Coronavirus | WHO chief scientist warns against ‘vaccine nationalism’

Soumya Swaminathan called for a multilateral approach to vaccine deployment and distribution

Updated - August 09, 2020 01:24 am IST

Published - August 08, 2020 08:28 pm IST - CHENNAI

Soumya Swaminathan.

Soumya Swaminathan.

With over 200 COVID-19 vaccine candidates in development and 27 of them on clinical trials across the world, Chief Scientist at the World Health Organisation (WHO) Soumya Swaminathan raised the need to have a multilateral or global approach to vaccine deployment and distribution, rather than a more nationalistic approach.

Also read: COVID-19 vaccine: Completion of trials could take at least 6 to 9 months, says Soumya Swaminathan

Noting that the term “vaccine nationalism” was being used to describe the fact that many countries are only thinking about their own population, she said, “The argument we are making is that the virus is everywhere in the world and it would be impossible for the world to go back to normal, and for the economy to recover if only pockets of people are protected...”

Dr. Swaminathan was delivering the Lawrence Dana Pinkham Memorial Lecture on “COVID-19 pandemic: What we know and the role of the media” — the commencement lecture for Asian College of Journalism (ACJ) class of 2020-2021 on Saturday.

However, she said it was a difficult issue because most political leaders would first think about protecting their own people.

The Hindu Explains: Can a COVID-19 vaccine be developed soon?

“It is true that they have a responsibility. At the same time, in this particular case, it is not enough to protect only their citizens. It is important to ensure that people around the world have access in an equitable way. What we are proposing is, if we have a limited supply of vaccines at the beginning of 2021, lets say a few hundred million doses, how do we distribute that? Who should get it first? All frontline workers, health workers and social care workers, police and others at high risk of getting the infection. Should they not be prioritised before the otherwise healthy adult population,” she stated.

Elaborating on this, Dr Swaminathan said there were two options — a few countries vaccinate their entire population, while others wait for a long time.

“Today, 10% of all infections have occurred in healthcare workers. It would be unfair not to protect them before everyone else gets a chance,” she said. This was an ongoing dialogue happening globally, and getting a consensus was a challenge, she added.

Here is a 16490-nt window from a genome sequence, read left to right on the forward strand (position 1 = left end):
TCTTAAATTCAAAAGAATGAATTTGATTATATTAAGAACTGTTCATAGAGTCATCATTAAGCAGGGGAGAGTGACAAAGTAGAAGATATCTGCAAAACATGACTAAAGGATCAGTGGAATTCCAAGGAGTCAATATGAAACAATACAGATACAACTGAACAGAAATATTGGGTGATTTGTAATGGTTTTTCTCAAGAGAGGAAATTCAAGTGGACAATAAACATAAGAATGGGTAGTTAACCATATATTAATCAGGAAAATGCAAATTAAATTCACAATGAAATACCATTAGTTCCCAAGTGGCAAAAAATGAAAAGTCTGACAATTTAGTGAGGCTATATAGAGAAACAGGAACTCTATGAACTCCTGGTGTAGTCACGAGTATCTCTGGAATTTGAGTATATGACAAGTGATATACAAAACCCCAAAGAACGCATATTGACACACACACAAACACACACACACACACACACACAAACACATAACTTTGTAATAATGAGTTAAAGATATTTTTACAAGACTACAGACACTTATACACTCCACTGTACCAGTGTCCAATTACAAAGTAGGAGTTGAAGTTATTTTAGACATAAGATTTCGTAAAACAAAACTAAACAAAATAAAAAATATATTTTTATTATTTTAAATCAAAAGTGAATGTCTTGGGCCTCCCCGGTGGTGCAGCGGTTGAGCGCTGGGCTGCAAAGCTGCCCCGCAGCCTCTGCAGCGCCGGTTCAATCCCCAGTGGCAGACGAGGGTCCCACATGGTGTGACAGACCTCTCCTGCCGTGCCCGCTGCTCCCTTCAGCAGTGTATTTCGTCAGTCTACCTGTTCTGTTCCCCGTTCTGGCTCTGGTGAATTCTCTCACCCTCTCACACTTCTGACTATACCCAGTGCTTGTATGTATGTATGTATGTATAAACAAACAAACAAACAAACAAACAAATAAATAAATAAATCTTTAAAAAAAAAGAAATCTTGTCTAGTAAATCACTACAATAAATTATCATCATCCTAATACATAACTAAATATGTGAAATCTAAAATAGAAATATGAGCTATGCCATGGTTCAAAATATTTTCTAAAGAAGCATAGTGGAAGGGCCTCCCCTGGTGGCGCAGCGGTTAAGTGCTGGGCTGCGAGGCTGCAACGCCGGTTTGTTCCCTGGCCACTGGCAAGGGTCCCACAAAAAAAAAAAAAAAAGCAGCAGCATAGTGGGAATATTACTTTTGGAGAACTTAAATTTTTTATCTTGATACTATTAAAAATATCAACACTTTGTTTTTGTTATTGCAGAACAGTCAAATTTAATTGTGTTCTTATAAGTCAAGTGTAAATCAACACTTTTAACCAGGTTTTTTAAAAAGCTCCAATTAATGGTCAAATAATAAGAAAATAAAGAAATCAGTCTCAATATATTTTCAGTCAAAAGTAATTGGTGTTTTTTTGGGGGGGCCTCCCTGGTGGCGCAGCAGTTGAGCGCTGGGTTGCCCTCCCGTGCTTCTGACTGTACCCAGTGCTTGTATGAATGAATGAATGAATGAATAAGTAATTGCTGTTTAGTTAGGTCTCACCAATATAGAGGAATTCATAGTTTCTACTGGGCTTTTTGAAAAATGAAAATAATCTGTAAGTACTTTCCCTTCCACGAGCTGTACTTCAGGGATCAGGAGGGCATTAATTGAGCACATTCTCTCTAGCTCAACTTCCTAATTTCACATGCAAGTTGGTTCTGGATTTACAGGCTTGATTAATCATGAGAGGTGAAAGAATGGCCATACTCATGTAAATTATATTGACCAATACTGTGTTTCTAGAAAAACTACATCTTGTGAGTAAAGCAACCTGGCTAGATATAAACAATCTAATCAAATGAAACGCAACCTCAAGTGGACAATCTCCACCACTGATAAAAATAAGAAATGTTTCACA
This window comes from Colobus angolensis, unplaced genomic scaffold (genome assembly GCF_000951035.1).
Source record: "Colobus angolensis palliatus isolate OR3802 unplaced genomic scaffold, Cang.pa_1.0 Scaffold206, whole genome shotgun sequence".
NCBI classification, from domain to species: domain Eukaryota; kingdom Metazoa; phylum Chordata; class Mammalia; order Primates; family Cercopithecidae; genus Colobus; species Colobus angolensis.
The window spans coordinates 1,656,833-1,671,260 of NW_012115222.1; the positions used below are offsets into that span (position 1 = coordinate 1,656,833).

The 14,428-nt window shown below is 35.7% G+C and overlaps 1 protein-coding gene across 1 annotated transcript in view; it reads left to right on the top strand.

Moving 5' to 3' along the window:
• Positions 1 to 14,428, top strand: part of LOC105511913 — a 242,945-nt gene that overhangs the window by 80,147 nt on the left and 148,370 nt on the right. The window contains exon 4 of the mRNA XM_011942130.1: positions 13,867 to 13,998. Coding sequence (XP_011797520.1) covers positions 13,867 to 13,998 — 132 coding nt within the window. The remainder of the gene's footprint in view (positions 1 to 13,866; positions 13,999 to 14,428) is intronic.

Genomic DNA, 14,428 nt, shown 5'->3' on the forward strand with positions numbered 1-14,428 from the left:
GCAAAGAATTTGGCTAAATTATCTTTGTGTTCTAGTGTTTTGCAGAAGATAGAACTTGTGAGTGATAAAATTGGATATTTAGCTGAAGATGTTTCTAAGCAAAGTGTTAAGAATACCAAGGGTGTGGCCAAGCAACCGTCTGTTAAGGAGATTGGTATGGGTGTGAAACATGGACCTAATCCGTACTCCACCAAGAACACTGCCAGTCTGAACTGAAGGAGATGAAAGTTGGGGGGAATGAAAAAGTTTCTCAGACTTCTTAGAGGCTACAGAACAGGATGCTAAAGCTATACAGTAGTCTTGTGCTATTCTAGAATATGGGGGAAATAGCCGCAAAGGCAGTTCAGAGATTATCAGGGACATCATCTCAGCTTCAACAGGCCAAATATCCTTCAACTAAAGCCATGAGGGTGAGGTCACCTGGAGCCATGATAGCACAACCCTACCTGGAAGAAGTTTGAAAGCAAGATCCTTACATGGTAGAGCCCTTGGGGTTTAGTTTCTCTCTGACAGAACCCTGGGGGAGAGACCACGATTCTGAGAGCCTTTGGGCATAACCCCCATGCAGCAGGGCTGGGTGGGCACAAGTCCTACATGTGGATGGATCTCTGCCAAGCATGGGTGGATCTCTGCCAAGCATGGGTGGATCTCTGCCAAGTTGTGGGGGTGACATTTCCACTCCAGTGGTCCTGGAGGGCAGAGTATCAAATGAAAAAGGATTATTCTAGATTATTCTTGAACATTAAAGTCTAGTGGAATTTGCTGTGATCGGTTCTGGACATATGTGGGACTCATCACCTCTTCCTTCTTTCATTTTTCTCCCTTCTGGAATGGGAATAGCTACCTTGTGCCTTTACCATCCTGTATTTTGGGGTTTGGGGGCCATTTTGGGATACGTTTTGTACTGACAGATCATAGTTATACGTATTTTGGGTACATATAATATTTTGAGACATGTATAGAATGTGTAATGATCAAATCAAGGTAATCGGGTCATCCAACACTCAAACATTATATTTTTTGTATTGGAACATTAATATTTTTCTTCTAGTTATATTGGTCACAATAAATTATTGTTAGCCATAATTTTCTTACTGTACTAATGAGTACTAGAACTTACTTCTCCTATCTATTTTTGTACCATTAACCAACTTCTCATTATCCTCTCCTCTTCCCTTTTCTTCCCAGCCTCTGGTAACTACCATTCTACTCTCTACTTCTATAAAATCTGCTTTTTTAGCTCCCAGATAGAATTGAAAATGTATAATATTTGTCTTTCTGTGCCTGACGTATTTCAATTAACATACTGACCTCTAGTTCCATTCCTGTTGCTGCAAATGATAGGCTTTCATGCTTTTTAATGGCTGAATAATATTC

Referring to the WHO’s Solidarity Trial in which 25 countries were participating and over 6,500 patients were recruited, she said this was something that they wanted to promote for vaccines as well.

“There are a large number of vaccine candidates in development. Some of them are big companies; multinationals have the resources and expertise to run their own trials, while smaller companies may not get the same opportunities. We want to provide a platform for vaccines to be tested,” she said.

With vaccine candidates being developed in India too, she noted that India would play a major role in manufacturing and scaling of vaccines apart from the research and development that was happening.

Also read: When will a COVID-19 vaccine be ready?

Stressing on equitable access, she said, “We have had bad experiences in the past in previous epidemics including the H1N1 pandemic when vaccines were cornered by high income countries, and very little left for low income countries. Only when the pandemic turned out not so serious that those countries, which had stockpiled vaccines, gave up some of their stock for distribution in low income countries. This could be a terrible thing to happen this time around.”

More than 4,000 clinical trials were registered with WHO, she said.

Noting that there are fears of aerosol transmission, she said this could happen in certain situations in what is called as “opportunistic aerosolisation” .

“Very rarely, we could have a situation in a closed environment, poor ventilation where the virus could be in the environment, circulating for a couple of hours.”

N. Ram, trustee, Media Development Foundation (MDF), said the mass media, its business model as well as its most valuable product, journalism, took a big hit globally and in India as advertisements virtually collapsed initially during the pandemic. “There has been some improvement but recovery is still a long way as far as the business model and revenues are concerned,” he said.

He noted that journalism has been sustained quite strongly and has shown resilience and creativity. “In India, the trends of advertisement and revenue decline for the media industry preceded the pandemic. This transformed into a real crisis, and on the positive side, accelerated the process of digital transformation of the news media,” he said.

Sashi Kumar, chairman, MDF and ACJ, also spoke.

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